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Hip Fractures: Hip Protectors No Help?

Study: Hip Protectors May Not Prevent Hip Fractures in Elders
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WebMD Health News
Reviewed by Louise Chang, MD

July 24, 2007 -- When elders fall, they may not be less likely to sustain a hip fracture if they're wearing a hip protector, a new study shows.

"We were unable to detect a protective effect" against hip fractures in nursing home residents aged 65 and older who wore hip protectors, the researchers note.

However, a journal editorial notes that there are several different types of hip protectors and that more studies are needed to see whether hip protectors do -- or don't -- prevent hip fractures in older adults.

The study and editorial appear in the July 25 edition of The Journal of the American Medical Association.

Hip Protector Study

The new study on hip protectors comes from researchers including Douglas Kiel, MD, MPH.

Kiel is the director of medical research for the Institute for Aging Research at Hebrew SeniorLife and Harvard Medical School in Boston.

Kiel and colleagues studied 1,042 people aged 65 and older at 37 U.S. nursing homes. Participants were 85 years old, on average. Most were white women; few were taking osteoporosis drugs. None were on bed rest when the study started.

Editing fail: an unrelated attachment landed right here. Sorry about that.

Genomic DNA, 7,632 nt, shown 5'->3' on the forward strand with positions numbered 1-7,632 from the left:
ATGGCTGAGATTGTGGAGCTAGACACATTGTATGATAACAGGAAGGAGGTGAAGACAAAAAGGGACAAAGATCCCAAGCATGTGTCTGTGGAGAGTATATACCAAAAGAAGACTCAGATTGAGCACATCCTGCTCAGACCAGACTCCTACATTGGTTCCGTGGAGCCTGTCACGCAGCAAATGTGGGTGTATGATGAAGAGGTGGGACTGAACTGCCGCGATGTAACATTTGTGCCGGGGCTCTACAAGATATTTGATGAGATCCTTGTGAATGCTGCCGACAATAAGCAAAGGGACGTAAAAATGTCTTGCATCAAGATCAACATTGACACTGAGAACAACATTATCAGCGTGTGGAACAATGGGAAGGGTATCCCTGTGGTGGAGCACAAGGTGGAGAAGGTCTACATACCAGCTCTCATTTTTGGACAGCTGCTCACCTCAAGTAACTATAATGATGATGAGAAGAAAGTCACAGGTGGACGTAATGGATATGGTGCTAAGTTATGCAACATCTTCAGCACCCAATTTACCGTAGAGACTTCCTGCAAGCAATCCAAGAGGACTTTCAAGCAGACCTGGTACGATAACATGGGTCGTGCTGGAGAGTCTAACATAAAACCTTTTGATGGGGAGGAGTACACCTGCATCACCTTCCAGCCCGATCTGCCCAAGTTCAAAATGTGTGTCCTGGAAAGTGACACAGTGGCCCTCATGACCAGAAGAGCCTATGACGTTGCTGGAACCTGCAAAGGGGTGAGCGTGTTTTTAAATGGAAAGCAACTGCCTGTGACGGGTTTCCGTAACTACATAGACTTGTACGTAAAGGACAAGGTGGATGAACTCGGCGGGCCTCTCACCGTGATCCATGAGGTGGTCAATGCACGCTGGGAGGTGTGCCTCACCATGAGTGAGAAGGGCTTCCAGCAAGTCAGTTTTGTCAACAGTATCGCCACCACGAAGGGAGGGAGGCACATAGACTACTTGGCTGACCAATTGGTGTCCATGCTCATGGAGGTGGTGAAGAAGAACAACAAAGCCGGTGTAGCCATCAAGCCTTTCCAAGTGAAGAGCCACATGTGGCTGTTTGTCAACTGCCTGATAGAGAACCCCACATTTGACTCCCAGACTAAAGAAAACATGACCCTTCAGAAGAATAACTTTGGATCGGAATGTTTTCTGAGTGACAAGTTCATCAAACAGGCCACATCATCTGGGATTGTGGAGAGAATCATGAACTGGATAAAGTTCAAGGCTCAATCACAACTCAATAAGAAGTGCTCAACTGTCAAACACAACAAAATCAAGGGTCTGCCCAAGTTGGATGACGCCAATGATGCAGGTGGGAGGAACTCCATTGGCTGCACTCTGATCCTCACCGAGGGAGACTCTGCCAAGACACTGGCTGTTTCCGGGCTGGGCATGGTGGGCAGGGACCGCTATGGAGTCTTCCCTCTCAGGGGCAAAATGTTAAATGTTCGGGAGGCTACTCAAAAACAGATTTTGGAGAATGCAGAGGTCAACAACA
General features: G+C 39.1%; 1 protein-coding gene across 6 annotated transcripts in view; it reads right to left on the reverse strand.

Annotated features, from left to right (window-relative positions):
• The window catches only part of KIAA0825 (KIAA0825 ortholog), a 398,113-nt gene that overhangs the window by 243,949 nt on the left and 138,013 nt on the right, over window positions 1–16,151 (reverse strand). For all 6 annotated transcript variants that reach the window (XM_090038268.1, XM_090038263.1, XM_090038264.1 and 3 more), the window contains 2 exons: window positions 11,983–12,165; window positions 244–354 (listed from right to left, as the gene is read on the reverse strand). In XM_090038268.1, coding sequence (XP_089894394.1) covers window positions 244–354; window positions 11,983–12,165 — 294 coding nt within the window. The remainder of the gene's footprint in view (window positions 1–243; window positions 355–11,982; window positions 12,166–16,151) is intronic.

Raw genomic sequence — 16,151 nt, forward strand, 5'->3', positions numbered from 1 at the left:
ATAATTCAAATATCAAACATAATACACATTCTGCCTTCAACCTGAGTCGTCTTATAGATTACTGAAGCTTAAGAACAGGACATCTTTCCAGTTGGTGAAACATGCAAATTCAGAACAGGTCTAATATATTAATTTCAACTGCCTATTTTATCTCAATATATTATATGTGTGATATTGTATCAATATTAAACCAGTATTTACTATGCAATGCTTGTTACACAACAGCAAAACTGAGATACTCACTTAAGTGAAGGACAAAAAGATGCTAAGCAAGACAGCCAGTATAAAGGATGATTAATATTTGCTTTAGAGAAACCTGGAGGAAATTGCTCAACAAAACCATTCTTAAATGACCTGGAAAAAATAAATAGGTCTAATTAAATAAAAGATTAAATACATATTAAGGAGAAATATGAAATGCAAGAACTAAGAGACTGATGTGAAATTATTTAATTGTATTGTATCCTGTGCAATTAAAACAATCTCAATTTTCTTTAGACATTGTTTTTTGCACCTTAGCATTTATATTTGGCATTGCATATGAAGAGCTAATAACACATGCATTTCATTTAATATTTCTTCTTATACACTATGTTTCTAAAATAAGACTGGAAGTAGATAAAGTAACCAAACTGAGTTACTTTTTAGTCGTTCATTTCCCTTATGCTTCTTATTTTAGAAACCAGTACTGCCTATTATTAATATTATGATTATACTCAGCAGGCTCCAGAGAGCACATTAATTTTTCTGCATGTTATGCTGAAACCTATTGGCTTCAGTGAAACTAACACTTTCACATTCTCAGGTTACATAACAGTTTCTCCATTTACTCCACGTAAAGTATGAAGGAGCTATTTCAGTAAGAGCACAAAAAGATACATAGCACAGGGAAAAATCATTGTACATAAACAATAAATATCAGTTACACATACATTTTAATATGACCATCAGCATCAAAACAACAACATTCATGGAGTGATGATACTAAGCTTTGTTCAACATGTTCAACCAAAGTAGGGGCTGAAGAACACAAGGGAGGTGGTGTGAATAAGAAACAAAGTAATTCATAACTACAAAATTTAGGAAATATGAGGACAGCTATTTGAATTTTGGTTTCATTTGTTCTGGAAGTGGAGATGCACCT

Participants wore special undergarments with a built-in hip protector on their right or left hip. The hip protector included padding and a hard polyethylene shield.

The researchers visited the nursing homes to make sure the residents were wearing their hip protectors and to track participants' hip fractures.

Participants were followed for nearly eight months, on average. During that time, hip fractures affected roughly 3% of the protected and unprotected hips, according to the study.

Hip Protectors: Second Opinion

The hip protector used in Kiel's study isn't currently on the market. Since the study started, other hip protectors have become available and are being tested, Kiel's team notes.

Kiel and colleagues note several possibilities that might have affected the study's results.

Participants may have been more careful to avoid falling during the study. They may also have tried to land on their protected hip if they started to fall, the researchers point out.

In addition, wearing a hip protector only on one hip may have affected participants' gait and risk of falling, according to the study.

The data are "useful" but "not sufficient" for evaluating all hip protectors, note editorialist Pekka Kannus, MD, PhD, and colleagues.

In the journal, the editorialists note financial ties to various health care companies. The researchers who worked on the study report no financial conflicts of interest.

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